Tag Archives: University of California-Berkeley

Good places for kids’ social mobility

Scholars Raj Chetty, Nathaniel Hedren, Patrick Kline and Emmanuel Saez (from Harvard and Berkeley) have garnered richly deserved  attention for their interesting retrospective look at which places were the best in America for low-income kids to be born in 1980 and 1981 to assure the highest rates of youth mobility.  [Amazingly, to do this, they were able to examine tax returns of all Americans and connect the youth with where they had grown up.]

Map of historic youth mobility in US

[To explore the above map where blue areas are areas of highest mobility and red areas are areas of lowest mobility, visit the New York Times site.]

Their work rhymes with two pieces of research that we have done.

First, they find that the places that promoted the greatest level of mobility were  places high in social capital.  [For an image of social capital by state in the US c. 2000 see here.] This is less surprising, since other scholars have found that places with high social capital were among the places historically to invest in public high schools (e.g., Larry Katz and Claudia Goldin’s work on the birth of American public high school movement in the American heartland).  Moreover, recent research by our research team, highlighted in Robert Putnam’s “Crumbling American Dreams” shows the changes in levels of community solidarity and togetherness, exemplified by the changes in his home town of Port Clinton, OH.

Second, they find that places with greater percentages of minorities were also places that afforded less social mobility for young people.  This resonates with work of Ed Glaeser and Alberto Alesina on how it is harder to foster public investments in places of greater diversity (in the US and Europe) and work that we did in “E Pluribus Unum” that also discusses the short-term challenges of increased diversity.

While their work is retrospective, we are actively involved in gathering data on social mobility for youth from the bottom third of American households (in income and education) that strongly suggests that whether levels of mobility that existed for lower-third youth in the past, future rates of mobility are likely to much lower.  Stay tuned for our evidence of this coming crisis and what we might do about it.

Why weak ties are strong for job searches

Flickr photo by pvickering

Mark Granovetter is famous for uncovering the strength of weak ties in job searches (i.e., that weaker ties ironically are more helpful in landing jobs than one’s close friends).  Granoveter, after interviewing job seekers, posited that it was because one’s close friends tie one back to jobs and job leads that one already knew about whereas weak ties connected one to jobs that one hadn’t heard of.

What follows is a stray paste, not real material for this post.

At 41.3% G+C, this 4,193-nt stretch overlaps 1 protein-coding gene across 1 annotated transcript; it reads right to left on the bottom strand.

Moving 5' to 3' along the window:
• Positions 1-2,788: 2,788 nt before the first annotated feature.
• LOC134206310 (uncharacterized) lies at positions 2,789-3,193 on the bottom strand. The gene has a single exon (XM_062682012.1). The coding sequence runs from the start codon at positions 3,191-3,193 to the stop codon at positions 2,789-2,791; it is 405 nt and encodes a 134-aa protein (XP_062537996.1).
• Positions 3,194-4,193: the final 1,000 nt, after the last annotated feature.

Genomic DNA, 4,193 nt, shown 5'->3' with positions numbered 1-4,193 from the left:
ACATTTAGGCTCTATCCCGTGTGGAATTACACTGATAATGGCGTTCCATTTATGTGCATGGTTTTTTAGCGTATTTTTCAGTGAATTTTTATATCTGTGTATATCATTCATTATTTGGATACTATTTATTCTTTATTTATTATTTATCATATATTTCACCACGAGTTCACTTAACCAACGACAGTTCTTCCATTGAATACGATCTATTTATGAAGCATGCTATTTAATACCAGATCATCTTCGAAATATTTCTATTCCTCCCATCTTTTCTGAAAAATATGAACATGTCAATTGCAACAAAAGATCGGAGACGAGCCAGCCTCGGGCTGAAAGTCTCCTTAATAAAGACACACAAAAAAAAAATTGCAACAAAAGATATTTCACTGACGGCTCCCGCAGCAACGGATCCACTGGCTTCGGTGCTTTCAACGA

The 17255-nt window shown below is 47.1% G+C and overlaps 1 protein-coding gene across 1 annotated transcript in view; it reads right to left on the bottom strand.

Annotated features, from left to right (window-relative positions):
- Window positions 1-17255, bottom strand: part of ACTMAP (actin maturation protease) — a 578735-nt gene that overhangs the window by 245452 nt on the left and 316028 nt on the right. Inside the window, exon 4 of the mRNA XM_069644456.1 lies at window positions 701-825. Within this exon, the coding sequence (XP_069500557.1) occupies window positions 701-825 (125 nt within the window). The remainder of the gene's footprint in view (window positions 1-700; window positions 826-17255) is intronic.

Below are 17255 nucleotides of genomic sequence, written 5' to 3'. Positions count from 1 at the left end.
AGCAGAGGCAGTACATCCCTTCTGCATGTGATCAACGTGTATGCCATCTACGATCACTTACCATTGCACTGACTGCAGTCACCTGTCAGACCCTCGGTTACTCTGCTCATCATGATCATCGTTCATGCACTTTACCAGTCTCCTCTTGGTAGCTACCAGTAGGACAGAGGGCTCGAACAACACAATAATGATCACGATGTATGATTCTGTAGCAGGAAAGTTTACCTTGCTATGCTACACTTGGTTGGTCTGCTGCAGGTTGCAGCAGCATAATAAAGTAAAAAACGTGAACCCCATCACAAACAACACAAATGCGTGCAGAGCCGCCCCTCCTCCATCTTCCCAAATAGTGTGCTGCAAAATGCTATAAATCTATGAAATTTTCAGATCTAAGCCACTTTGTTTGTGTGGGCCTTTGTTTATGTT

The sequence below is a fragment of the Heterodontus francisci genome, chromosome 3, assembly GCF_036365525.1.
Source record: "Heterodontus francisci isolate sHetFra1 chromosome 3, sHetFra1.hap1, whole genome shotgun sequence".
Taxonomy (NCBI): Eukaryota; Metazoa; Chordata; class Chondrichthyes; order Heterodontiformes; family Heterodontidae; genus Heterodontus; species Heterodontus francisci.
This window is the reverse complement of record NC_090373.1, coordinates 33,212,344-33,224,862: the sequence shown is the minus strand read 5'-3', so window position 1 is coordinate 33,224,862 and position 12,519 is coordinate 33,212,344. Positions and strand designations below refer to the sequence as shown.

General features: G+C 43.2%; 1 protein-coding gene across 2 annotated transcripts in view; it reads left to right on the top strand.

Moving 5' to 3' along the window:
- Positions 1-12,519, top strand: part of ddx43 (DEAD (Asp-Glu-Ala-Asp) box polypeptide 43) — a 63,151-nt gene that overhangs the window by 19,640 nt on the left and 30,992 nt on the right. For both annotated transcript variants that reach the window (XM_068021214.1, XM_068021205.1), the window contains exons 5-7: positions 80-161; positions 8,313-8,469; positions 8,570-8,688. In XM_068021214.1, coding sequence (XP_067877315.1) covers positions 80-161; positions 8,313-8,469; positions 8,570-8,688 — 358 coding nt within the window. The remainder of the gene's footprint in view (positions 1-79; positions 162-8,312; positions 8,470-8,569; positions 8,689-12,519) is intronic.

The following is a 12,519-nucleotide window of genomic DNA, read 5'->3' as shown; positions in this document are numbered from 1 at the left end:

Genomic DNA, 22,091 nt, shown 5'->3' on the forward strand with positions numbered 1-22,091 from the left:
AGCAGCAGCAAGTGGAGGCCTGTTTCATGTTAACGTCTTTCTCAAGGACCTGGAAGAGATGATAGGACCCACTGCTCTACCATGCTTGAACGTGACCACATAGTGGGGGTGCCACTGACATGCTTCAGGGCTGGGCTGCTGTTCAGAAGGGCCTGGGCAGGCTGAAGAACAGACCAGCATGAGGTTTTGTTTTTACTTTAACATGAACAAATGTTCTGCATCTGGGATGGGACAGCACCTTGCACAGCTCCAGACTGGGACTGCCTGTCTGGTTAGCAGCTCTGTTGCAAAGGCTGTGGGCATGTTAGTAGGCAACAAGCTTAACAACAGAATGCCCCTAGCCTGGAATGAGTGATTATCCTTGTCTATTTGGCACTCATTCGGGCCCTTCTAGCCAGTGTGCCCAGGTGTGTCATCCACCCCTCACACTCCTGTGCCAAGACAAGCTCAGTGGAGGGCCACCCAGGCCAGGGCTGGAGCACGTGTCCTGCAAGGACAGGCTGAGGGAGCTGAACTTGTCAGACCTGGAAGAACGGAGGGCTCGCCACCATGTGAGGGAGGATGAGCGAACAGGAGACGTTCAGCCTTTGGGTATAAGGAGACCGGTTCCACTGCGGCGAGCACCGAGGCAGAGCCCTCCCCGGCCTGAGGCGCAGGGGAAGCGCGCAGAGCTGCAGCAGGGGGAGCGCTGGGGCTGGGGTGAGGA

Sandra Smith, sociology at Berkeley, is doing interesting work uncovering the why.  She’s interviewed 157 workers of various races and various job levels at a public university (Berkeley?) to learn of cases where they did and didn’t help people land jobs and what was good or bad about the experience.  Smith notes that in Granovetter’s work the job seekers often don’t know exactly what or was not done by their strong or weak tie.  [Her past work has been on how distrust hurts low-income blacks in the job referral process, but this new work, as of yet unpublished, is more general.]

It turns out, that people generally don’t refer their close friends to jobs for two reasons: 1) they are more worried that it will reflect badly on them if it doesn’t work out; and 2) they are more likely to know of the warts and foibles of their close friends and believe these could interfere with being a good worker (e.g., Jim stays up late to watch sports, or Charles has too much of an attitude, or Jane is too involved with her sick father).  Weak friends one can more easily project good attributes onto and believe this will work out.

She spoke of one interesting case, “Redmond”, who worked in a growing university department that was hiring 30 new people and whose manager asked workers to help refer good employees.  Redmond was asked soon thereafter by the parking attendant at his church whether he knew of any jobs for his wife who had lost her job (both the parking attendant and his wife were Ethiopian immigrants in the US and lived at Redmond’s church).  Redmond barely knew either of them, but took many steps to advance her candidacy (driving her to the interview, introducing her to people at the office, checking on her candidacy, and getting information filled out again when the paperwork was lost, etc.).  Redmond also had 10-15 good friends who needed a job, but he only told 2 about the available jobs, and even for those 2, didn’t take any steps to advance their candidacy since he had reservations about them.

In some cases, people did intervene on behalf of family or friends, but sometimes this was more lukewarm (e.g., enabling their applicant-friend to put the job-holder’s name on the applicant as a referrer, but making no efforts behind the scenes to advance their candidacy).

The job holders seem to put the interests of the workplace generally ahead of the interests of their friends, perhaps because they are jealously guarding their workplace reputation would could be sullied by a poor referral.    The job holders act as “moral” gatekeepers, trying to keep out the unworthy.

Smith is working to try to categorize types of job assistance and what leads one to help a friend/relative vs. helping a weak tie, and whether this assistance is to help the friend or improve the workplace.